As country after country reels from revelations about the systemic sexual abuse of children in the Catholic Church, three of Australia’s pre‑eminent voices discuss the crimes and causes of this institutional dysfunction. Tom Keneally (Crimes of the Father), James M. Miller (The Priests) and Louise Milligan (Cardinal) join David Marr (Quarterly Essay: The Prince) for a powerful conversation about sexual abuse, conscience and celibacy in the Catholic Church.
David Marr (Australian)
David Marr is a journalist and broadcaster who now writes for Guardian Australia. He’s published a couple of biographies and a number of books about politics, censorship and immigration. Over the last 10 years he has written a number of Quarterly Essays. His latest is The White Queen: One Nation and the Politics of Race. He previously presented Media Watch and appears regularly on Insiders and The Drum. His most recent book is My Country, an anthology of essays.
Tom Keneally (Australian)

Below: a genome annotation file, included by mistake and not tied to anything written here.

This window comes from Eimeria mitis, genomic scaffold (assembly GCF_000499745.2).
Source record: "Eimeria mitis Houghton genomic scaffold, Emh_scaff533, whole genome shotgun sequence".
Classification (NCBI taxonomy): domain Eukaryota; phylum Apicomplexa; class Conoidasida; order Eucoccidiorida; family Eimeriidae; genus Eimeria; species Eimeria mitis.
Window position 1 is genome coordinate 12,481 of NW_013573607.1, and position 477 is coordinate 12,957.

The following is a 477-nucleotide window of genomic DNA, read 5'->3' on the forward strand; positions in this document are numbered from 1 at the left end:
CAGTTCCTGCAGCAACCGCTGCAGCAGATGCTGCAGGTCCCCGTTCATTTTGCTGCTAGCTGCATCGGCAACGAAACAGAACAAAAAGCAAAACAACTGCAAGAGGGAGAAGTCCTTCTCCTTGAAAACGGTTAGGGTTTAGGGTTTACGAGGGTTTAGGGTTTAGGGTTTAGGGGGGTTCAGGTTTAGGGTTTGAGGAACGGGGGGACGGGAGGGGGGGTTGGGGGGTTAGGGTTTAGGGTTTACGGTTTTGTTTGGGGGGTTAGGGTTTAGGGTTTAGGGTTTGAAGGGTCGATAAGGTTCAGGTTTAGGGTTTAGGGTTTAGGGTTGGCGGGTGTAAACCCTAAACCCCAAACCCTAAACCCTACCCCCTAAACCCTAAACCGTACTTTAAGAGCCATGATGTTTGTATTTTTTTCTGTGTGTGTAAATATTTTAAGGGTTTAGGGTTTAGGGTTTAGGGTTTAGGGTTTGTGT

Tom Keneally won The Booker Prize in 1982 with Schindler's Ark, later made into the Steven Spielberg Academy Award-winning film Schindler's List. His non-fiction includes the memoir Searching for Schindler and Three Famines, an LA Times Book of the Year; and the histories The Commonwealth of Thieves, The Great Shame and American Scoundrel. His fiction includes Shame and the Captives, The Daughters of Mars, The Widow and Her Hero (shortlisted for the Prime Minister's Literary Award), An Angel in Australia and Bettany's Book. His novels The Chant of Jimmie Blacksmith, Gossip from the Forest, and Confederates were all shortlisted for the Booker Prize, while Bring Larks and Heroes and Three Cheers for the Paraclete won the Miles Franklin Award. The People's Train was longlisted for the Miles Franklin Award and shortlisted for the Commonwealth Writers Prize, South East Asia division. His latest novel is The Dickens Boy.